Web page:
Bahia Empowers its Voice in Brazil’s Search for Truth

Guest post by Shari Wejsa

Shari Wejsa holds an M.A. in Latin American and Caribbean Studies from Columbia University, an Ed. M from Rutgers University, and is currently on a Fulbright Fellowship in Salvador, Brazil researching issues related to human rights and education. The following post draws from research conducted for her my M.A. thesis, “Decentralizing Brazil’s National Truth Commission: Localizing Truth in Bahia,” submitted in May of this year.

At the May 16, 2012 installation ceremony of Brazil’s Comissão Nacional da Verdade (National Truth Commission, CNV) which will examine and clarify human rights violations state agents committed between September 18, 1946 and October 5, 1988, with an emphasis on the 1964-1985 military dictatorship, President Dilma Rousseff emphasized the notion of democratic progress, noting that the ceremony was, “A celebration of transparency of truth of a nation that continues in its democratic path.”

Not everyone has agreed with Rousseff’s optimism. Many military and police raise questions about the Commission’s partiality, arguing that it fails to consider the “war” Brazil endured during the dictatorship against an, “infiltrated enemy, [who was] armed, unknown, and used false identities.”  Some even claim that Rousseff designed the entity in retaliation for the torture she endured as a political prisoner. The Naval Club created a “parallel truth commission” to shield military officials who may be called to testify to the CNV and to present a countermeasure to possible criticisms of the Armed Forces.

Non-military criticisms also exist. Many human rights groups allege that the CNV, without the right to punish, will not provide adequate justice to victims and their families.  Other critics argue that the CNV can “reopen wounds” in Brazilian society and “divide Brazilians,” thus threatening Brazil’s democratic progress.   Some suggest that two years (extended until the end of 2014) is inadequate for a commission of only seven members (currently five since Cláudio Fonteles and Gilson Dipp have since resigned) with 14 assistants to conduct its investigations. Others claim that the Brazilian government should have consulted the public to determine what the CNV would be.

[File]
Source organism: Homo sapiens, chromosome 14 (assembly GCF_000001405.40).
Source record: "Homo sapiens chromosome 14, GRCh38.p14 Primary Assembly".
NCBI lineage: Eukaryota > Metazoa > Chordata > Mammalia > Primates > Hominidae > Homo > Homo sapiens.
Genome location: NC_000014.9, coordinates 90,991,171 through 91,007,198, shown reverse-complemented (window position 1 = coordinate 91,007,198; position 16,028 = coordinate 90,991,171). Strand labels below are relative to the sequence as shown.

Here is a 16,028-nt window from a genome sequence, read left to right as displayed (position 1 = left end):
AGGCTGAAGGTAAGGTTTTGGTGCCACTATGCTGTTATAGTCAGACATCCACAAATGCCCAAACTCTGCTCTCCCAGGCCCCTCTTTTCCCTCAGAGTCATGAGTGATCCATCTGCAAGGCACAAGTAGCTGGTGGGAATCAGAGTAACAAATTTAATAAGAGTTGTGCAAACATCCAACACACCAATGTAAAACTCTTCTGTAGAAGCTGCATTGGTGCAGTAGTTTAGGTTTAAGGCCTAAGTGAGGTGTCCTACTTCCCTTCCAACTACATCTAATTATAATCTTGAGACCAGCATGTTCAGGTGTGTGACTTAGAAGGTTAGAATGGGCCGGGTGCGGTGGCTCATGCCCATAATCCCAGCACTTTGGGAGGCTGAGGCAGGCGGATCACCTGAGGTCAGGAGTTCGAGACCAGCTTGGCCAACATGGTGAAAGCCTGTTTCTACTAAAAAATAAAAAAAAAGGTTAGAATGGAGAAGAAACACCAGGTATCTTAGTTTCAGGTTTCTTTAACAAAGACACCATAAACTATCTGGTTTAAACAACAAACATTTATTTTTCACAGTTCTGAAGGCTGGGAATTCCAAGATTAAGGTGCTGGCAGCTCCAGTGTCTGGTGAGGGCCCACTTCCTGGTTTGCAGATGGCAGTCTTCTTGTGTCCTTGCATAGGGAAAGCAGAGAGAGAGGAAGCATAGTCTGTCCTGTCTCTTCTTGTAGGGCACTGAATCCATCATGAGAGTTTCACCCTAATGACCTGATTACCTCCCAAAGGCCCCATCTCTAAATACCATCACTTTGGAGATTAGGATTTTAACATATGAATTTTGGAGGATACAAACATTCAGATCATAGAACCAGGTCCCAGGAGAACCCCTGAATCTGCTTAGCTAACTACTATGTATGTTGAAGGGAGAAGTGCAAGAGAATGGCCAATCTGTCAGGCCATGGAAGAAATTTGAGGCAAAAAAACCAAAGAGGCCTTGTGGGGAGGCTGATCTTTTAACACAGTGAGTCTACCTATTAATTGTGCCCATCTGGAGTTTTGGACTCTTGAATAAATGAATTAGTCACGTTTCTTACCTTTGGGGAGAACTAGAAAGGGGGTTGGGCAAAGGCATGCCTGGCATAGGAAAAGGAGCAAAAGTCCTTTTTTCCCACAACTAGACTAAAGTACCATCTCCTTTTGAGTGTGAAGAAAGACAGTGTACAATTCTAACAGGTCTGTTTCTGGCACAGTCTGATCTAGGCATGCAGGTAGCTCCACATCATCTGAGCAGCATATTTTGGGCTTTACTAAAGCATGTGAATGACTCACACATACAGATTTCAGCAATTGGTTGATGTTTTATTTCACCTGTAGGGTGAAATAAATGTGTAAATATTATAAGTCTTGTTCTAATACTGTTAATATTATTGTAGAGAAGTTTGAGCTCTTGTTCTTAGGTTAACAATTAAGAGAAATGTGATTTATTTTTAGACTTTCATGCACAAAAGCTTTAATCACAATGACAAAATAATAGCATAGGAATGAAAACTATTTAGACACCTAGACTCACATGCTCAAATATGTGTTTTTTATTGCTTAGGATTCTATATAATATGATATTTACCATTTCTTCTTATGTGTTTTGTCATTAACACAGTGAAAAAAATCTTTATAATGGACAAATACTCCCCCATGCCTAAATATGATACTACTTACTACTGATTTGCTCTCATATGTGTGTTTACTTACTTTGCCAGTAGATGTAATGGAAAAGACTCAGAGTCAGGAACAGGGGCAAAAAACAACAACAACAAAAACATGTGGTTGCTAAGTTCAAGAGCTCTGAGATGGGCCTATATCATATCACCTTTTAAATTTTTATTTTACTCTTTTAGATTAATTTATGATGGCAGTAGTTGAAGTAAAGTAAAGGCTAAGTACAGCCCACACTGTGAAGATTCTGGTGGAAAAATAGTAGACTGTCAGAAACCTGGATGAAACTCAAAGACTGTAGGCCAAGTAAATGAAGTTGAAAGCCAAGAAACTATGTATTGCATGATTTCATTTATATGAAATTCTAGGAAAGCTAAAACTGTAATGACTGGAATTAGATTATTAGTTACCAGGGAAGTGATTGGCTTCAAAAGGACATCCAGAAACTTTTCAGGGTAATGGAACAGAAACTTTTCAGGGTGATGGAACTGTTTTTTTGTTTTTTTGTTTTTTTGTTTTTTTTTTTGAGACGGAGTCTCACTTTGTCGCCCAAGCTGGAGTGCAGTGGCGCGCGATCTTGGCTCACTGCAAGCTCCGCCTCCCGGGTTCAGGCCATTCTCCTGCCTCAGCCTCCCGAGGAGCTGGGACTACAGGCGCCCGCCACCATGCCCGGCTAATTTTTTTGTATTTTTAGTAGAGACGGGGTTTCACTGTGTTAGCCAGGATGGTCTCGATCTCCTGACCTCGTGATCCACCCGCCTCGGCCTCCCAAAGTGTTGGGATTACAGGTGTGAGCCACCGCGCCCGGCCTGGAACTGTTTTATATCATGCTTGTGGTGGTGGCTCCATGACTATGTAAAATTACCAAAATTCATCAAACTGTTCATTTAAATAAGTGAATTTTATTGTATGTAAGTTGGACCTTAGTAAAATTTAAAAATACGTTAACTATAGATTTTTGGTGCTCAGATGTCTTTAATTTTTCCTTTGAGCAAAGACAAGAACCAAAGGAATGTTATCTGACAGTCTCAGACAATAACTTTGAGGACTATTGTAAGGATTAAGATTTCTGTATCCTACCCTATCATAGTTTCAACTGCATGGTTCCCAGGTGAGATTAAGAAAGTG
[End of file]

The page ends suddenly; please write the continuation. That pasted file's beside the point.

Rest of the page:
The seven Commission members also struggled to develop a clear trajectory for their work. They determined the CNV’s Internal Guidelines nearly two months after the start of its mandate,  and updated them again eight months later, revealing uncertainty regarding best practices for tackling their objectives.

Rousseff and CNV members also entered into contention. Rousseff demanded that the CNV provide more concrete results and sensitize public opinion by actively addressing wounds of the  dictatorship. Only this process, in which victims and their families can openly express their suffering, she argued, will provide a true “cure” in Brazil.  Although the CNV members agreed to overcome their internal division on the issue, they counterbalanced Rousseff’s request by demanding more support.

Still, one of the greatest concerns calls into question the CNV’s capacity to illuminate victims’ stories through the “voice of the State” when such restrictions exist.

To compensate for its limitations, the CNV endorsed the establishment of state and local truth commissions.  The CNV identified this collaboration as essential to promote civil participation, protect democracy, and to construct a more cohesive truth. These partnerships enable the CNV to delegate its powers by requesting data, documents, and organizing hearings and investigations. Nine of 27 states have installed state truth commissions.

A Comissão da Verdade Estadual da Bahia (The State Truth Commission of Bahia)